¼ tsp salt
2 tbsp butter
¼ cup frozen corn
1 pinch cayenne pepper
1 tbsp mayonnaise
1 handful lettuce leaves

1. Make the chimichurri: finely chop the parsley, cilantro, oregano, chili, shallot, and garlic; combine with the olive oil, vinegar, and salt in a bowl. Set aside. Note: This makes about 2 cups of chimichurri so you can use it later to marinate your favourite meats or vegetables.

Photo Credit: Paige Matthie

2. Cook the corn: heat 1 tbsp of the butter on medium heat and add the cayenne. Cook until fragrant, about 30 seconds, and add the corn. Cook through, about 2 minutes. Remove from the heat and set aside.

3. Prepare the lobster: chop the tail meat into good bite-sized chunks and toss with the mayonnaise.

4. Toast the buns: butter the outsides of the buns and toast in a medium skillet until golden and crispy, like you would with a grilled cheese.

5. Assemble: take a grilled bun and line the inside with lettuce leaves (this will keep it from getting soggy). Fill with half the lobster and top with about a tbsp of the corn and around 2 tbsp of the chimichurri.


Photo Credit: Paige Matthie

Lobster Tarragon Ravioli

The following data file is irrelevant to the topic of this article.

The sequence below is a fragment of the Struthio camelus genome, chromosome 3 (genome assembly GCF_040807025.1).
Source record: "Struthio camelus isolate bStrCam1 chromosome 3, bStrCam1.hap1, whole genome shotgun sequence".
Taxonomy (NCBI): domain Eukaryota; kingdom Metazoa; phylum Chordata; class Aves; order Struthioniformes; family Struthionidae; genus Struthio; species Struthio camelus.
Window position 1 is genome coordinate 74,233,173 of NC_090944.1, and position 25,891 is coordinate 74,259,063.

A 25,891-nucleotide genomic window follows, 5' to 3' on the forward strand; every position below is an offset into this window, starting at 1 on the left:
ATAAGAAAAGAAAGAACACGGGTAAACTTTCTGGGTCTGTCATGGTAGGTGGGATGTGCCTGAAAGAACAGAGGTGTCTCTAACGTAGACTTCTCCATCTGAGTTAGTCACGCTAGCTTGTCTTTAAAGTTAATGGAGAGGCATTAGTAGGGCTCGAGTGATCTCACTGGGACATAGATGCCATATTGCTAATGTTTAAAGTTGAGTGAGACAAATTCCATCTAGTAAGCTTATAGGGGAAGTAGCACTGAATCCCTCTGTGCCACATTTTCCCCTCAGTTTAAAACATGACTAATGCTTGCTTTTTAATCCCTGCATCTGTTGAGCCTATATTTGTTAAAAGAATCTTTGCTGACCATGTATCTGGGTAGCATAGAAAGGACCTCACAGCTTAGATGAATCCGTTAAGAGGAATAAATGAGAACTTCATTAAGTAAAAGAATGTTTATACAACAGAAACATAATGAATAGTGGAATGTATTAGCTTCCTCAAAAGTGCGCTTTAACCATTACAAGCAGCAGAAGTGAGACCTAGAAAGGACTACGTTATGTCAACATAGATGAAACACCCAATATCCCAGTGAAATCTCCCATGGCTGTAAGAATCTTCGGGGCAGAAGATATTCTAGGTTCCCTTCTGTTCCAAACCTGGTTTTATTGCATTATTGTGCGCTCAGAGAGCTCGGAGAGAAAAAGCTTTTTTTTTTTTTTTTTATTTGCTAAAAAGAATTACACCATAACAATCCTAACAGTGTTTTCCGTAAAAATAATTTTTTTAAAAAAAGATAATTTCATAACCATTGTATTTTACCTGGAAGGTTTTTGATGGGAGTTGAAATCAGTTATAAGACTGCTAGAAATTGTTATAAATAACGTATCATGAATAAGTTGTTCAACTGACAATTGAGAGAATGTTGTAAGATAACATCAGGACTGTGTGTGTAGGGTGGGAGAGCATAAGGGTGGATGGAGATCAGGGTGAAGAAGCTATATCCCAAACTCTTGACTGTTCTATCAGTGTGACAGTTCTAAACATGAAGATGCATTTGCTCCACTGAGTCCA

Photo Credit: Paige Matthie

Makes 26 ravioli / 2 hrs

4 large eggs
400g or 3.5 cups of all purpose flour
+ extra for dusting

300g lobster meat (claws and legs
from two 1½ lb lobsters)
½ cup mascarpone cheese
1 heaped tbsp fresh tarragon, chopped
1 tsp lemon zest
1 tbsp lemon juice
2 tbsp whipping cream

1 stick butter
1 tbsp fresh tarragon
1 tbsp fresh chives
2 cloves garlic, bruised
¼ cup light-bodied white wine
Lemon zest

Photo Credit: Paige Matthie

1. Make the pasta: make a well with the flour in a bowl or on a clean countertop and whisk your eggs in a bowl. Tip the whisked eggs into the flour well and mix together with your hands a little at a time until it is all combined (or toss it all in a food processor and combine, tipping out to form into a dough). Knead the dough until it takes on a smooth and silky texture. This can take quite a while by hand, so you can also use a dough hook on a stand mixer to speed things up and save your arms. Wrap in film and rest in the fridge for 30 minutes.

Photo Credit: Paige Matthie